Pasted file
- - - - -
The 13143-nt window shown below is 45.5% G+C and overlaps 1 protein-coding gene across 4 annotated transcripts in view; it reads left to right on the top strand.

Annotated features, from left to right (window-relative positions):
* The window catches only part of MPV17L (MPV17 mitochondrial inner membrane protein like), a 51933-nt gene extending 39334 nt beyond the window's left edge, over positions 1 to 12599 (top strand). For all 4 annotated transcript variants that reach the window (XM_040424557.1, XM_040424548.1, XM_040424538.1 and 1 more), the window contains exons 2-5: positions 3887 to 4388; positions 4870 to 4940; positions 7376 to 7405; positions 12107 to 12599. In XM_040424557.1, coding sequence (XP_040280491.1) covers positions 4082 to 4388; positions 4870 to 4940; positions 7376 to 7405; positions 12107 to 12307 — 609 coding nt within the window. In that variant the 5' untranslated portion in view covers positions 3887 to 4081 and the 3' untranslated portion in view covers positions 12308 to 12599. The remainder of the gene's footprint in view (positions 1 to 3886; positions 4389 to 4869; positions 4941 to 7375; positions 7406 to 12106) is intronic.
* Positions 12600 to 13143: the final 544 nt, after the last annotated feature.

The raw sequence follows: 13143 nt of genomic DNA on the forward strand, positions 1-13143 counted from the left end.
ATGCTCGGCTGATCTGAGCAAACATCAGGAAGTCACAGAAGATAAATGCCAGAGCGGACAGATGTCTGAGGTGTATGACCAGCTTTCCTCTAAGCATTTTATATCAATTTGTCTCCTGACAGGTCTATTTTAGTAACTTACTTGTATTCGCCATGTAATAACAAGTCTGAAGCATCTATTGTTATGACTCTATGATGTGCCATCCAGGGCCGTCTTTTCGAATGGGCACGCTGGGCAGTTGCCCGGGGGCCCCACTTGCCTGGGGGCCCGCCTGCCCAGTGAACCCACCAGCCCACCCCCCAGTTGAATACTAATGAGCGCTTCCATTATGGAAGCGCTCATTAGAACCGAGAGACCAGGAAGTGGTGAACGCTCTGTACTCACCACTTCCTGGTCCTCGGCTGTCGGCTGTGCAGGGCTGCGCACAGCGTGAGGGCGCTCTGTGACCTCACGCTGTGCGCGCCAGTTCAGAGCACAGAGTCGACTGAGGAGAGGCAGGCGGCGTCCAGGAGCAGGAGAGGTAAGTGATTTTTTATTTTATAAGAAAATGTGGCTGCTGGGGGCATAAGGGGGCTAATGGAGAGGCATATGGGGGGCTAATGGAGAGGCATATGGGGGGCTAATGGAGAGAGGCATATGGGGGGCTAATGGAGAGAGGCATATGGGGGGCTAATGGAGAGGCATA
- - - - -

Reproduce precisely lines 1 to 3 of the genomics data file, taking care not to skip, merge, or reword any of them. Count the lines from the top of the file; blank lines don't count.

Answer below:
The 13143-nt window shown below is 45.5% G+C and overlaps 1 protein-coding gene across 4 annotated transcripts in view; it reads left to right on the top strand.

Annotated features, from left to right (window-relative positions):
* The window catches only part of MPV17L (MPV17 mitochondrial inner membrane protein like), a 51933-nt gene extending 39334 nt beyond the window's left edge, over positions 1 to 12599 (top strand). For all 4 annotated transcript variants that reach the window (XM_040424557.1, XM_040424548.1, XM_040424538.1 and 1 more), the window contains exons 2-5: positions 3887 to 4388; positions 4870 to 4940; positions 7376 to 7405; positions 12107 to 12599. In XM_040424557.1, coding sequence (XP_040280491.1) covers positions 4082 to 4388; positions 4870 to 4940; positions 7376 to 7405; positions 12107 to 12307 — 609 coding nt within the window. In that variant the 5' untranslated portion in view covers positions 3887 to 4081 and the 3' untranslated portion in view covers positions 12308 to 12599. The remainder of the gene's footprint in view (positions 1 to 3886; positions 4389 to 4869; positions 4941 to 7375; positions 7406 to 12106) is intronic.